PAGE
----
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One of the most problematic and controversial social topics of today.

How do you attain it? How do you describe it? Who do you believe? How far will you go?


What even is "health" these days? Is it all about losing weight and eating less? Eating, but eating the right kind of food? No fat or no carbs? Running or HIIT workouts? Prioritizing sleep with work schedules, romantic satisfaction and social endeavors or is it about growth and self improvement? Everyone has different advice, different beliefs, and ultimately different needs. Not to mention, everyone will tell you different things. The complexity of "health" culture is in and of itself too much to swallow because no one can or will ever be able to do all of it. And, no one should.

The human body is meant to eat and engage in movement, but that does not mean constantly moving and stimulating our brains, stressing every morsel of food consumption, attempting to "fit in" every last personal self care ritual all while maintaining a decent social life and trying to find a partner to do it with you. The reality is - you can not do all of these things, at least not at the same time. However, looking around, being an active member of society - you would rarely be supported in this belief. The guise of health and wellness would like you to believe that you NEED them, their pursuits, their mission statements to embody a concept we are all so desperate to control. So why? Why is our society and economy making so much off of our inability to accept individualistic needs?

"The Constitution of the World Health Organization, which came into force on April 7, 1948, defined health "as a state of complete physical, mental and social well-being." ... The first is that health is the absence of any disease or impairment." - National Institute of Health

Once a term used to describe the absence of illness and state of wellbeing for the physical, internal, and external body, with its many purposes and abilities collided with business tactics and consumer trends to become a distorted vision of pure physical description. This new misperception swept the nation with diet protocols and supplements that were swallowed without question. A market flourished and "health" entered the economy as a perfect commodity.

Being "healthy" was not about how your body functioned, but about how it looked. Physical attributes and never ending "lifestyle changes" were the best way for companies to make money off insecurities that you can't ignore with a simple walk outdoors. Messaging, opinions, expectations - they are everywhere. "Health" crept into careers beyond medical professionals and with them new advice got handed out with loose guidelines and fear tactics. "Watch your weight!"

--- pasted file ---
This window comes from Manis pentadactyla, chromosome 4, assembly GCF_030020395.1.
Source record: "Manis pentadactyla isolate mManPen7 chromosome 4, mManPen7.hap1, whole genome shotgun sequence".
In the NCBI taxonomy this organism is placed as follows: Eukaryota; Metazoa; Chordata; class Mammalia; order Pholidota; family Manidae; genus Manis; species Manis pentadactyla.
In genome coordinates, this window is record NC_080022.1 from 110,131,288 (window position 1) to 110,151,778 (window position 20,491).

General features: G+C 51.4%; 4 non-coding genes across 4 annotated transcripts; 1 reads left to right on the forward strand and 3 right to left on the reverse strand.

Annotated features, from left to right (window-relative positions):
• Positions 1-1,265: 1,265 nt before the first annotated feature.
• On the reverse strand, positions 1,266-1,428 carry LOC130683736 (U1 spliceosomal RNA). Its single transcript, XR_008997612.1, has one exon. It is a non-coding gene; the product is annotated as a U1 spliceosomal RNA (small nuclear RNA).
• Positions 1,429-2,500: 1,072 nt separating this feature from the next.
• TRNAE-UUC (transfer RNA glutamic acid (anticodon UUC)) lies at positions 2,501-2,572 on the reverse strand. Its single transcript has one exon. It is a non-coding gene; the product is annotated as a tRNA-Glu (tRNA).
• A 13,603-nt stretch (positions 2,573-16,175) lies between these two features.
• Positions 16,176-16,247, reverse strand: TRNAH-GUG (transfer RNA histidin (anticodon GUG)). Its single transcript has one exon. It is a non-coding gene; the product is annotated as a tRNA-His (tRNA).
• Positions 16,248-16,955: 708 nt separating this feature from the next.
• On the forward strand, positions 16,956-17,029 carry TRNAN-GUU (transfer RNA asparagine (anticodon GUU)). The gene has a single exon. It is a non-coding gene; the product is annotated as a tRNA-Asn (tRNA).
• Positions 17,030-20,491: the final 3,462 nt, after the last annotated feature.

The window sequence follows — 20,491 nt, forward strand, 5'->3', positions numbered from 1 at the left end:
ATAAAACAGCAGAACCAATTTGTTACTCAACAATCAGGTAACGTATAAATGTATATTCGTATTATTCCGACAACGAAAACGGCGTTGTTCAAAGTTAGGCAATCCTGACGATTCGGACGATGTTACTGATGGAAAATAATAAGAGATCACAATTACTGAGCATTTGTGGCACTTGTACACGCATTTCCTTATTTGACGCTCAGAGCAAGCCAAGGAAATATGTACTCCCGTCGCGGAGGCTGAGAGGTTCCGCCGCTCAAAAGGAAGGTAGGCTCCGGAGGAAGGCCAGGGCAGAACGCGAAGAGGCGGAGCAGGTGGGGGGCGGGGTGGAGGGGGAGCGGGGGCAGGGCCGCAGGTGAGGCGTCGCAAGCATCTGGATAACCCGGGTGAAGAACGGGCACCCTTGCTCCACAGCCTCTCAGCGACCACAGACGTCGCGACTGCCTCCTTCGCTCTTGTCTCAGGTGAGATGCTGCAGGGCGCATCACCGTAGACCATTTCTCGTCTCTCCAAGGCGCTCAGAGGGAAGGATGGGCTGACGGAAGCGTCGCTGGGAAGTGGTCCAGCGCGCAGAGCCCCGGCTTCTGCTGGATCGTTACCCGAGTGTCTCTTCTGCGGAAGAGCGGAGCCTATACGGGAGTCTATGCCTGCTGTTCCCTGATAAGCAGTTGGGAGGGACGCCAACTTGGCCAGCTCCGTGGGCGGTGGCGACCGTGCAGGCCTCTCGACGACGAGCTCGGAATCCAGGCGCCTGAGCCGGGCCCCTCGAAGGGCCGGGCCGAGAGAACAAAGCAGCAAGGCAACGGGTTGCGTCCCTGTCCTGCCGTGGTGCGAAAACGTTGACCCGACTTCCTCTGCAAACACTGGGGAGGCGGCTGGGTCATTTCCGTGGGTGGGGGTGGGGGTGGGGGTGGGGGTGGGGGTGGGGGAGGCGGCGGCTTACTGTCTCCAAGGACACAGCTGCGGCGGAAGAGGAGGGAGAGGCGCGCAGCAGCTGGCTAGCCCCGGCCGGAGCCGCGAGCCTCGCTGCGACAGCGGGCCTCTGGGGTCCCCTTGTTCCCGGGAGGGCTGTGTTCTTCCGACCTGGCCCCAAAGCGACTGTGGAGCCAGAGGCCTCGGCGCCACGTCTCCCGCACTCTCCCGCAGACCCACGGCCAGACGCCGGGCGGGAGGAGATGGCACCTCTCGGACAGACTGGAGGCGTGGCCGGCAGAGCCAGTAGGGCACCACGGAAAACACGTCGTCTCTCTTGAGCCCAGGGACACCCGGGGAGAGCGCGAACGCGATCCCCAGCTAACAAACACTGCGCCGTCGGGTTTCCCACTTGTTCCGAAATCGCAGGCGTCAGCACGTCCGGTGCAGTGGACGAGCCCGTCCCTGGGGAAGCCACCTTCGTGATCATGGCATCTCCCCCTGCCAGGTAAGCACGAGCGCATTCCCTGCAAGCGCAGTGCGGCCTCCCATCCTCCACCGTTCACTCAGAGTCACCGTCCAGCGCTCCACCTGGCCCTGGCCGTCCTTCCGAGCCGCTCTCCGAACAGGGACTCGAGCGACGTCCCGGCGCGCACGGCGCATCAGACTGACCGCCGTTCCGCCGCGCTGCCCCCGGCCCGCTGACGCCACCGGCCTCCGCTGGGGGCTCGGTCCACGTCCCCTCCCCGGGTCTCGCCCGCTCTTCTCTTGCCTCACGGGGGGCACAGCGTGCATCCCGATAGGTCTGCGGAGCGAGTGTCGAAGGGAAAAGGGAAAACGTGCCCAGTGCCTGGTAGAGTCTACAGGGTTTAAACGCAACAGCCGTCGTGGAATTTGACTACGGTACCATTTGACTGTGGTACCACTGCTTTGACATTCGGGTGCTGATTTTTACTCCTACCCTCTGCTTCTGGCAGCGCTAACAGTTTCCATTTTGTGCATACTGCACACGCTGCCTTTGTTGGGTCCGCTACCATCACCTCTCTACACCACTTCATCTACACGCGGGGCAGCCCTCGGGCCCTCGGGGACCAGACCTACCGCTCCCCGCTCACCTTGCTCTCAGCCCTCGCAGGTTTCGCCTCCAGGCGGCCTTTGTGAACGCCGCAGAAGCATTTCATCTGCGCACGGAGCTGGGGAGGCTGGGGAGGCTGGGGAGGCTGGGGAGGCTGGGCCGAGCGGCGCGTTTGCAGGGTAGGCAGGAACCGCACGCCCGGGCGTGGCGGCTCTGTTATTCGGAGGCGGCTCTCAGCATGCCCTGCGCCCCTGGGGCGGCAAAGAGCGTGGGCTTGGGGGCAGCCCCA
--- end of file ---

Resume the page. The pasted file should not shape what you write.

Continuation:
The description of health was not one in which people avoided sickness, but where they were willing to endure it if it meant a physical association that welcomed you into a new community. People who made food their life, who let go of life now in hopes to live the longest, and who sacrificed the very meaning of life - love, experiences, adventure - to obtain a fleeting acceptance from a world who could frankly care less. Getting there was the battle. Reaching the end was never a possibility.

The more saturated the market became, higher confusions surfaced, unsure of who to listen to or what to do, people took it too far. I mean, can you blame us? Our population formulated their concept of individual health based upon the people around them, social media influencers with little to no credibility, and advertisements convincing us that weight loss was of course the key to happiness. The real meaning was lost and "health" became currency for success, popularity, and acceptance.

For me, health can feel like a dirty word. As someone active in the eating disorder community I know that the nature of its meaning is triggering to most. We, who have spent a decent amount of time on earth pursuing the very idea of "health", start to feel as though the word has lost all meaning. What we used to think of as the definition became the very thing to make us sick and in "recovering" we found the things that truly made us healthy, or better yet, make us whole.

Upon admitting that, we went on our separate journeys to find new meaning, to understand that yes, maybe society does have it all wrong and that although it will be hard, we might have to spend the rest of our lives combatting the messages that so slyly pull us all back in. Throughout the last 21 years I have believed "health" to compose of completely different things than I know believe, focusing on different rituals and abiding by certain routines. I've had a complicated history with trying to embody its true meaning. I still do.

In severe restriction, I believed that food was the most important way to attain health. When I lost weight, I attained the number, my tiny body, and the never ending comments of "what great willpower you have" to be absolute success. I had done it, made sacrifices, achieved that ideal "health" that so many people, including me, fall prey to believing. The kind that was aesthetic and selfish, isolated and obsessive. Two years later I was told by seasoned doctors that I was "sorry, in no way healthy." I was sick. I entered treatment for Anorexia Nervosa less than three days later. Starting to find myself away from the number on the scale, my creativity flourished. I met this brain that I had starved and fell in love with the way it could write, the passion it had for people like me, and the type of love I now had the capacity to carry, the way I could feel and see things in a different way than most people did. I saw that my mentality had begged for attention to thrive, but acts of restriction kept a huge part of me locked away. This was where I realized that food was not the only thing that mattered, that solely focusing on food can take a turn for the worst, and my obsessions were certainly not making me "healthy."